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Is a sustainable certification worth it?

Goodwell Dingaan, Director Agro-processing Western Cape Department Agriculture, Economic Development and Tourism and Arianna Baldo, Executive Director of Fairtrade SA Goodwell Dingaan, Director Agro-processing Western Cape Department Agriculture, Economic Development and Tourism and Arianna Baldo, Executive Director of Fairtrade SA

Sustainable and ethical certification is paying dividends says Fairtrade and certified producers and retailers who promote and sell products with the Fairtrade Certification Mark.

Speaking at the Sustainable Brands Conference held in Cape Town this week, Arianna Baldo, executive director of Fairtrade SA, said as consumers become more discerning, all aspects of systems in the supply chain need to be accountable.

“Fairtrade exists because consumers want to purchase products that solve the world’s problems, not add on to them.”

Through the independent auditing company FLOCERT, Fairtrade certifies agricultural supply chains worldwide, and is a leader in the coffee, cocoa and sugar commodity sectors.

“FLOCERT audits up to the retail shelf and we use global standards, so if you are producing Chilean wine or South African wine, we use the same social and environmental criteria,” explained Bronwyn Page-Shipp, director of FLOCERT SA.

The company also provides multi-certification.

“In order to provide the best value for producers, we can also audit for other certifications during the same visit”

Yashvir Maharaj, of B2B Insights Survey, whose company recently completed a business study for Fairtrade.

“The top sustainability trend recognised by South African businesses was sustainable certifications, followed by renewable energy, water wastage and recycling. There is growing consumer pressure in the higher LSM group who want to know where their products come from and how they are produced.”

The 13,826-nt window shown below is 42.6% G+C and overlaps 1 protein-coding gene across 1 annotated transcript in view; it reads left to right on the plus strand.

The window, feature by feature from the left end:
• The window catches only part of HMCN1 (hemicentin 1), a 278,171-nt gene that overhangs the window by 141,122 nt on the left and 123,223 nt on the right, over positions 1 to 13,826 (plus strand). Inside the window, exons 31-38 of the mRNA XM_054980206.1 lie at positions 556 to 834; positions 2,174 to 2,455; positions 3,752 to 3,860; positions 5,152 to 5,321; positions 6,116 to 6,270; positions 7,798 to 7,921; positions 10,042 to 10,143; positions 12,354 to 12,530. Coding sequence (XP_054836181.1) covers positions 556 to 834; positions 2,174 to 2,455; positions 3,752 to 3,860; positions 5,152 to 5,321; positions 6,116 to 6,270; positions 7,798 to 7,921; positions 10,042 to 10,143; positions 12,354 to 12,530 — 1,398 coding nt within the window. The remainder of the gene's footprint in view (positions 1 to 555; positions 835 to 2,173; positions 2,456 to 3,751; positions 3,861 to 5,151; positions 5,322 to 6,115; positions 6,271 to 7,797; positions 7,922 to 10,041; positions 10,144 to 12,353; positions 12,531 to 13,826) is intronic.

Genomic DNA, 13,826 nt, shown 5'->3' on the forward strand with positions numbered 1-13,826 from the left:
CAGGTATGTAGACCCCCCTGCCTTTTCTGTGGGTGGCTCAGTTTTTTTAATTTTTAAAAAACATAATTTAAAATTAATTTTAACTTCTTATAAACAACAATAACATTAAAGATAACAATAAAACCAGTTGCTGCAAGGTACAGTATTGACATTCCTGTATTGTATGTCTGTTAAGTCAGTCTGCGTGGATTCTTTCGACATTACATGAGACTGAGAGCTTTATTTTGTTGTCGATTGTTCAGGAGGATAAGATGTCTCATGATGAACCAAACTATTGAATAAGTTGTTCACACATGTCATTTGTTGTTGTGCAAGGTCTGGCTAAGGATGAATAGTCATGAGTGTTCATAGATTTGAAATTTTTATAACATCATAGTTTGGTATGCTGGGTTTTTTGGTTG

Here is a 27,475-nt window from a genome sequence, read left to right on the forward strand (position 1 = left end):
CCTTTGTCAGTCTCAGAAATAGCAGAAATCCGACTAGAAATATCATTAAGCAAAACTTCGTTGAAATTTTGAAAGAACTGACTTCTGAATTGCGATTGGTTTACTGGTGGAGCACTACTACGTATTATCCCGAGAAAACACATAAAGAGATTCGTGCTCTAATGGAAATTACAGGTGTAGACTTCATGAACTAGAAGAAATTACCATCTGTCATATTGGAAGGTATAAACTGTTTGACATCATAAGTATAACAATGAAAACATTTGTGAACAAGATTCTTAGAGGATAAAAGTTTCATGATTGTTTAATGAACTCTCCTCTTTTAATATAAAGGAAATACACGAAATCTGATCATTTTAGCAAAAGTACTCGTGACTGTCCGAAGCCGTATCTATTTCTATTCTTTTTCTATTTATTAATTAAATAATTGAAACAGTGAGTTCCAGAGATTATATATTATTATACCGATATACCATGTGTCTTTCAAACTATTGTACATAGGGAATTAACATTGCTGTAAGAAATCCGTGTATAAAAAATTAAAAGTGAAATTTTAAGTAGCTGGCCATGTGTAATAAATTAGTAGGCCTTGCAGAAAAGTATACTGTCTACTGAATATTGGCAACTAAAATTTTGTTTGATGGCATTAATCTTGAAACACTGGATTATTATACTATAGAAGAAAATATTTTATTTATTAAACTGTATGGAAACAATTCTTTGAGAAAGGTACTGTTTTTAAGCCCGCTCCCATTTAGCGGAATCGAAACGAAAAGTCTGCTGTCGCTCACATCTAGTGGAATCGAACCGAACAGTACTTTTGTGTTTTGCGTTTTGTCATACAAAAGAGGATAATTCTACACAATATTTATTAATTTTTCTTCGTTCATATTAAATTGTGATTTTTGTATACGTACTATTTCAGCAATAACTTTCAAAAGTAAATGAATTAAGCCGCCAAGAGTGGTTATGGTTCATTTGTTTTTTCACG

According to Goodwell Dingaan, director of agro-processing at DAEDT Western Cape, his department is using policy frameworks that include consumer and human rights policies in response to mainly international markets that want proof of sustainability, quality assurance and ethics.

Jonathan Robinson, director of Bean There Coffee and Marius Louw, CEO of Du Toitskloof Wines, both of whom are Fairtrade certified, corroborate the impact that certification has had on their brands.

“When you do the right thing it comes at a price, but there is a growing trend amongst young people who actively make ethical choices about the products they support,” commented Robinson.

“We also have to consider every aspect of certification as we have 22 members, so we need to ensure that a high standard of ethical and sustainable farming activities is maintained in the entire Du Toitskloof value chain,” explained Louw.

Pick ‘n Pay supports Fairtrade products and Andre Nel remarked that there is a societal shift in South Africa towards community.

“Pick ‘n Pay has seen a shift from products being business driven to community driven, and we need to focus our efforts through social media awareness on why ethical and sustainable certification is important.”

Fairtrade is in agreement that marketing is necessary to grow awareness of Fairtrade in South Africa.

“Fairtrade Fortnight is taking place now and all stories are focused on showing the real impact of Fairtrade for those people who produce the products we love and consume on a daily basis,” says Baldo.

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